What does a carbon filter remove?

Activated carbon is quite miraculous in terms of the ability to remove toxins, odors and bad taste from tap water. Active carbon filters are small pieces of carbon, in granular or block form, which have been treated to be extremely porous. Just one gram of activated carbon can easily have a surface area of ​​500-3000 m2. It is the surface area that allows active carbon filters to be very effective in adsorbing (removing) contaminants and other substances.

In addition to the surface area, active carbon filters have various possibilities in relation to the size of the pollutants they remove. The size of these fabrics ranges from about 0.5 - 50 microns). The lower the value, the less pore, and the more effective.

When the water flows through an active carbon filter, the chemicals are retained in the coal. Efficiency depends on water flow rate and water temperature. Therefore, most less active carbon filters must be used with low pressure and cold water. Activated charcoal is usually made of coconut shells, wood or coal and is sold as granulated activated carbon or carbon blocks. >

What removes and reduces active carbon filters?

Activated carbon removes very efficiently at least 81 chemicals , quite effective at other chemicals and moderately effective at other 22 chemicals. It doesn't remove everything from the tap water.

According to the EPA (US Environmental Protection Agency), active carbon is the only filter recommended to remove all 32 identified organic pollutants including THMs. The same applies to all 14 pesticides and 12 herbicides.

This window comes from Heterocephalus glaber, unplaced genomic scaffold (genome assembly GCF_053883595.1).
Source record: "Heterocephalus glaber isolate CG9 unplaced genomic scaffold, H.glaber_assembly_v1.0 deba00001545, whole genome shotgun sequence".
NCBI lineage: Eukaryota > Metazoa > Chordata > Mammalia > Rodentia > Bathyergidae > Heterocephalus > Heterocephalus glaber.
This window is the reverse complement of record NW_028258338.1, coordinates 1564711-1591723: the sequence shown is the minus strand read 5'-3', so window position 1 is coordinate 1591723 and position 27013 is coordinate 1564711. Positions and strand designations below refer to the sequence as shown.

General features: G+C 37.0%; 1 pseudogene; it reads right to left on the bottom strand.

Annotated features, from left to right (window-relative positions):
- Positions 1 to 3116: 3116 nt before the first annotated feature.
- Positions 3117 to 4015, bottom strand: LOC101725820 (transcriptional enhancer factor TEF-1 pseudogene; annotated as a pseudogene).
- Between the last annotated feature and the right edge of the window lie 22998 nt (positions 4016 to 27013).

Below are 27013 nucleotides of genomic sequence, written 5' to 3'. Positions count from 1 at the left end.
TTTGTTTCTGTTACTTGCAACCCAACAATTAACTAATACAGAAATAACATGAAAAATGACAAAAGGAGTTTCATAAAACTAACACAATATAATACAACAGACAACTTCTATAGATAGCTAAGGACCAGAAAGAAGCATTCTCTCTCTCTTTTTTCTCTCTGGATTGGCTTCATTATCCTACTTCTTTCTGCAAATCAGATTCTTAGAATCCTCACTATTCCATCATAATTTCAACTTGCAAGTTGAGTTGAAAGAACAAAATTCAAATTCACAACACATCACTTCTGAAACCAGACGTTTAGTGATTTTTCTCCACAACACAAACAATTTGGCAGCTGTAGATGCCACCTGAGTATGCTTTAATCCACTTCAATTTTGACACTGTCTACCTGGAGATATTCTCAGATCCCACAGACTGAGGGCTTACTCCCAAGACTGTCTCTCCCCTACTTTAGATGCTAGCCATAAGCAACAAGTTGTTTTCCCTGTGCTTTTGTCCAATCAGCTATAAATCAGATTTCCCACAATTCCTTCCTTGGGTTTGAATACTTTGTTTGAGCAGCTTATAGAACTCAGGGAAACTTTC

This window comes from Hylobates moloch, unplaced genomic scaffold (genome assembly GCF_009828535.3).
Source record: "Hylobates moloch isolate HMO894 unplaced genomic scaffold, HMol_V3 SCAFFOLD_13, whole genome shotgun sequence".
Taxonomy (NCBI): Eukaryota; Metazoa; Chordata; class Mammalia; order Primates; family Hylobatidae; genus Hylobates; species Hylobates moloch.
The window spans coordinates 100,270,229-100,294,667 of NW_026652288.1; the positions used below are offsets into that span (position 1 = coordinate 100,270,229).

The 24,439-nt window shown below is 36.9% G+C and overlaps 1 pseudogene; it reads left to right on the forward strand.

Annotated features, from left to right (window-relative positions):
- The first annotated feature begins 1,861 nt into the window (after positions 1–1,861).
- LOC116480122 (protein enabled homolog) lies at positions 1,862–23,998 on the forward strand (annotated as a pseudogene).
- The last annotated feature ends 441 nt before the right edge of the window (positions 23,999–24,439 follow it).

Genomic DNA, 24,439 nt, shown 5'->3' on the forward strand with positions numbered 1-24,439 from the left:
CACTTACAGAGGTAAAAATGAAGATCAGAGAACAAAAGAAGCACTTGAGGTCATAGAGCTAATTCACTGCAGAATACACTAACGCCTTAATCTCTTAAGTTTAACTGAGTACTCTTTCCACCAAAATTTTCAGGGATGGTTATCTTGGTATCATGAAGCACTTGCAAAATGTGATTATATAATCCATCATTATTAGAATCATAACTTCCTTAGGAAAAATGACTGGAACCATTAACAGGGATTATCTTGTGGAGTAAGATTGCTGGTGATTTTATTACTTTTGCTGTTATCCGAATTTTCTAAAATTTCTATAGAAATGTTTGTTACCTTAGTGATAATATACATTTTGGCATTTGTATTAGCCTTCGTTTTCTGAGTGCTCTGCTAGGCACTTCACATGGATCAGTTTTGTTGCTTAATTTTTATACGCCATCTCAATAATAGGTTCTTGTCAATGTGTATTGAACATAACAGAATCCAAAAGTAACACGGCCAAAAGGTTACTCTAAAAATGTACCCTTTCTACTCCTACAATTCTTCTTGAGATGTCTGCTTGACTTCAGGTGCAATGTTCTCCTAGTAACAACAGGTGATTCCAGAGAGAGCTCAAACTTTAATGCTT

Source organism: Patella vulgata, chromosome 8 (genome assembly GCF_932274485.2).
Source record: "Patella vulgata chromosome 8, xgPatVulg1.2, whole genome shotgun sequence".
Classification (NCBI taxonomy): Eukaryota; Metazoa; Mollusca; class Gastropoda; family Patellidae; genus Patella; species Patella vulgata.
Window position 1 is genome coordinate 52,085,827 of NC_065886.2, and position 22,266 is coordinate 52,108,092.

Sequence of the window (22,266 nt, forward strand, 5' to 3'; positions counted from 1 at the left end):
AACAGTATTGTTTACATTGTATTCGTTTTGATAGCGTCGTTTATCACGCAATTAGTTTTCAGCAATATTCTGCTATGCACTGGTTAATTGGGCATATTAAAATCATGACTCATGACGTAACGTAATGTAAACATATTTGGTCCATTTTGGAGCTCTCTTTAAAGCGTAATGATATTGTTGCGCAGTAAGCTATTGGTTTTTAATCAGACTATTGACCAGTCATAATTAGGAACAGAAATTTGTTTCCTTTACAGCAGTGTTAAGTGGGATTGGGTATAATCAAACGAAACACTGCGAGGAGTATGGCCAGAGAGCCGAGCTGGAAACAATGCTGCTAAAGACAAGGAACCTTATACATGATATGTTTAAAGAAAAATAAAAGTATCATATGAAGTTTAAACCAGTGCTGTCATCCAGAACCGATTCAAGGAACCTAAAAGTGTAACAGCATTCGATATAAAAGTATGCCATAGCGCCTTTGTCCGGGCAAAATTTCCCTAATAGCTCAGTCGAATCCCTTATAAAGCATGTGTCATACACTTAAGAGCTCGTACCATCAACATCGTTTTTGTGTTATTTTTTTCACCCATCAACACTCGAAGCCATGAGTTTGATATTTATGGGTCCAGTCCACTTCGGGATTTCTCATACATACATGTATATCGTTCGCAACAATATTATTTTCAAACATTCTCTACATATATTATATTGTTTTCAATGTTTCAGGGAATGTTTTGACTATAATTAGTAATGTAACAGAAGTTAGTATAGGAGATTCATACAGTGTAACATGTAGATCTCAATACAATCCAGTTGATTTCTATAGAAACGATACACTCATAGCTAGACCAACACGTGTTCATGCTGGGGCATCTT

What does the water contain and how can active carbon help?

Most public water from water in Europe and North America is partially regulated and tested. Some places add chlorine, which is both toxic and gives bad taste and smell (the swimming pool!). An active carbon filter is excellent for removing chlorine, taste and odor. You often look at the filters letters CTO, which means Chlorine, Taste and Odor.

Chlorine and by-products

The most common concern for tap water is by-products (VOCs) of chlorine such as THMs identified as potentially carcinogenic. Active carbon is very effective in removing these.

What activated carbon does not filter

Despite the 80+ pollutant active carbon filters, there is also some content that it does not remove:

Activated carbon generally does not reduce TDS (Total Dissolved Solids), which is a common measure used by water filter sales people. More specifically, activated carbon is not usually sufficient to remove the following substances.


In areas and buildings with soft water and old pipes there may be a risk of lead in tap water. Normally activated carbon is not effective in removing this, but here are special filters such as TAPP 2 that remove lead very effectively.

Microbiological Pollution

This is one of the most common drinking water problems in less developed countries. Especially for waterborne gastrointestinal diseases (eg diarrhea that visitors do not usually get to local water). Active carbon filters are generally not sufficient to remove such contaminants.


Common in some places where groundwater has been contaminated. Active carbon removes 30-70% arsenic, but is not sufficient in places where this is highlighted as a real problem.

If your local water contains one or more of these substances, make sure the filter reduces them to a safe level. Most of the time, it means combining activated carbon with other types of filters, such as the Ion Exchange. Read more about the best filtering technologies.


Activated carbon is a brilliant water filtration technology and solves many problems, but not all. Therefore, it is important to understand the capabilities and limitations, and in case of uncertainty, feel free to contact us with your questions.


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